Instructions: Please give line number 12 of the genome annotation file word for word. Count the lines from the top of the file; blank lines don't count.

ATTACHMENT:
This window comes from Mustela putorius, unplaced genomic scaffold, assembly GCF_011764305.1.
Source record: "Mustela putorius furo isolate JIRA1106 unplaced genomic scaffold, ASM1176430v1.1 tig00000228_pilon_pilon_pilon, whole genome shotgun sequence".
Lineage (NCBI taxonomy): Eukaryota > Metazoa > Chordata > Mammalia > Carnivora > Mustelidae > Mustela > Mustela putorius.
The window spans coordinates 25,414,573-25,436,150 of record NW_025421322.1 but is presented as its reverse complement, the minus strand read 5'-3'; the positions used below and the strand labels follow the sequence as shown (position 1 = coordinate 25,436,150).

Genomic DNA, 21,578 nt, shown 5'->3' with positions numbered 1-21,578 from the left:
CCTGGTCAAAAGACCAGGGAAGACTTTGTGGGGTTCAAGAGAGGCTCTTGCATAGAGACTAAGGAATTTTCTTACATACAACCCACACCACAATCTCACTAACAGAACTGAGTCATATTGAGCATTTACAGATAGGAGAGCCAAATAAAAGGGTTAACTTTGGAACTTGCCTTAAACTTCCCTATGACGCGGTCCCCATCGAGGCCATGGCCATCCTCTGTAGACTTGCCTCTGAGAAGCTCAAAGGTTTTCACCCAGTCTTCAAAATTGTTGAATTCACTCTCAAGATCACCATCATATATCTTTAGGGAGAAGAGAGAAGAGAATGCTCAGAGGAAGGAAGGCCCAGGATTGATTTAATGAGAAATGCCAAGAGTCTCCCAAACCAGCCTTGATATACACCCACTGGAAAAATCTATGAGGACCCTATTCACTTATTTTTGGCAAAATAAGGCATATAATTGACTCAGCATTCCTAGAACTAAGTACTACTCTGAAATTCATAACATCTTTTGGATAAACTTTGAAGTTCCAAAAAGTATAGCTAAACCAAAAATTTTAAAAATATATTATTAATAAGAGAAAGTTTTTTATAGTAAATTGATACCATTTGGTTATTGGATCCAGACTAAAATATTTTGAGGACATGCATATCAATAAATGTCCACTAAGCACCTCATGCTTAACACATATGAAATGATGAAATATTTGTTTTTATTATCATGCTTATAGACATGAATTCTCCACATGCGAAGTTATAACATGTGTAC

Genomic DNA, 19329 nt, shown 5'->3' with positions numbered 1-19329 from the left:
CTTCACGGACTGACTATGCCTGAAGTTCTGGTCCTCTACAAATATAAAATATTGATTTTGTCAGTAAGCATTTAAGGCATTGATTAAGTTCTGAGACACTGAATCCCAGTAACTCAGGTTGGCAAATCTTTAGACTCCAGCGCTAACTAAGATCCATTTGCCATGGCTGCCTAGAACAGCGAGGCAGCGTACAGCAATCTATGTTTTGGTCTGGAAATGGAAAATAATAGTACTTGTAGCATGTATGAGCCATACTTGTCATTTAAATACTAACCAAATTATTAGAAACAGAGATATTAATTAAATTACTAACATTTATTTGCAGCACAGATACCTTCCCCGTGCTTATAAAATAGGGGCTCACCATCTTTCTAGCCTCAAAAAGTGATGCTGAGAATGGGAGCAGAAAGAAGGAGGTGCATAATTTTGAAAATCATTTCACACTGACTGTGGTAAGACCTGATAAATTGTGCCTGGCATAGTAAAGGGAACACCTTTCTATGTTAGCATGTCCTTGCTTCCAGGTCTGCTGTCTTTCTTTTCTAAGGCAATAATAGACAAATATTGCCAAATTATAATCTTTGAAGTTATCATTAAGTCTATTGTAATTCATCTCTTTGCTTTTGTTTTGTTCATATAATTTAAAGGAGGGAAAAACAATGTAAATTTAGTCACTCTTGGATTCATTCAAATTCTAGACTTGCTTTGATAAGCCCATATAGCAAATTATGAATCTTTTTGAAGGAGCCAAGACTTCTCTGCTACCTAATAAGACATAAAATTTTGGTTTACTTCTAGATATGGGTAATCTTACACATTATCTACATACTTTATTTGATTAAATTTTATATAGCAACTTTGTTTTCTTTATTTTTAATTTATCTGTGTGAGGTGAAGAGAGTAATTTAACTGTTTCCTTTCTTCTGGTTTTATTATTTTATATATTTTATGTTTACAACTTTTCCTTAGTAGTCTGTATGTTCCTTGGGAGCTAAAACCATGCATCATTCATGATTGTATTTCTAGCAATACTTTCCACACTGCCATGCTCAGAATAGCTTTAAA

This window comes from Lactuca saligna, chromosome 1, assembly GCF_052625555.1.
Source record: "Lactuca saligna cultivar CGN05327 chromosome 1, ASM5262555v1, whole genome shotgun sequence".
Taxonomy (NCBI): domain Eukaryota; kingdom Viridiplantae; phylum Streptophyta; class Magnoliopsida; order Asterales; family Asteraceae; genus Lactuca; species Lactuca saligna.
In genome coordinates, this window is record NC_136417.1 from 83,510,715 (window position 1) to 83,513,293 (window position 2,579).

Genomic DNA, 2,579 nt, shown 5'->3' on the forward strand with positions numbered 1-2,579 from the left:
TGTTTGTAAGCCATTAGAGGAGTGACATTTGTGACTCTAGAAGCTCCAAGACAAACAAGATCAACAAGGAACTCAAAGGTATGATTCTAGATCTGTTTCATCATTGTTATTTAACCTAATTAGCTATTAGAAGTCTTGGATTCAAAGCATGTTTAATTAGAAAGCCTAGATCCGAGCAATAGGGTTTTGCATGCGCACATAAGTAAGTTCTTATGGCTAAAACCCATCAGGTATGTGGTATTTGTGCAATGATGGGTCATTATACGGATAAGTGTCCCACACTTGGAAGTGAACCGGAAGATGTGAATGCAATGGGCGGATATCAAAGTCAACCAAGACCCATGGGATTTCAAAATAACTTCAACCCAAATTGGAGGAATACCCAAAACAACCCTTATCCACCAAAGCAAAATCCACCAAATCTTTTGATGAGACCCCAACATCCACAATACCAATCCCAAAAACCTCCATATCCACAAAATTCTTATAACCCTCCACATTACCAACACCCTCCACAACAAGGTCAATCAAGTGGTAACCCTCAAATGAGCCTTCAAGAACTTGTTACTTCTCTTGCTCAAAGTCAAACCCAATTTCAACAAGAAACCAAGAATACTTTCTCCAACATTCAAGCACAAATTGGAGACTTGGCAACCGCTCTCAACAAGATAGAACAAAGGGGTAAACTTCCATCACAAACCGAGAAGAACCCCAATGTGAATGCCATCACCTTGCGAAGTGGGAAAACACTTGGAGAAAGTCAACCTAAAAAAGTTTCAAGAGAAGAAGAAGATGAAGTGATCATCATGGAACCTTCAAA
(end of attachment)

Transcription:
In genome coordinates, this window is record NC_136417.1 from 83,510,715 (window position 1) to 83,513,293 (window position 2,579).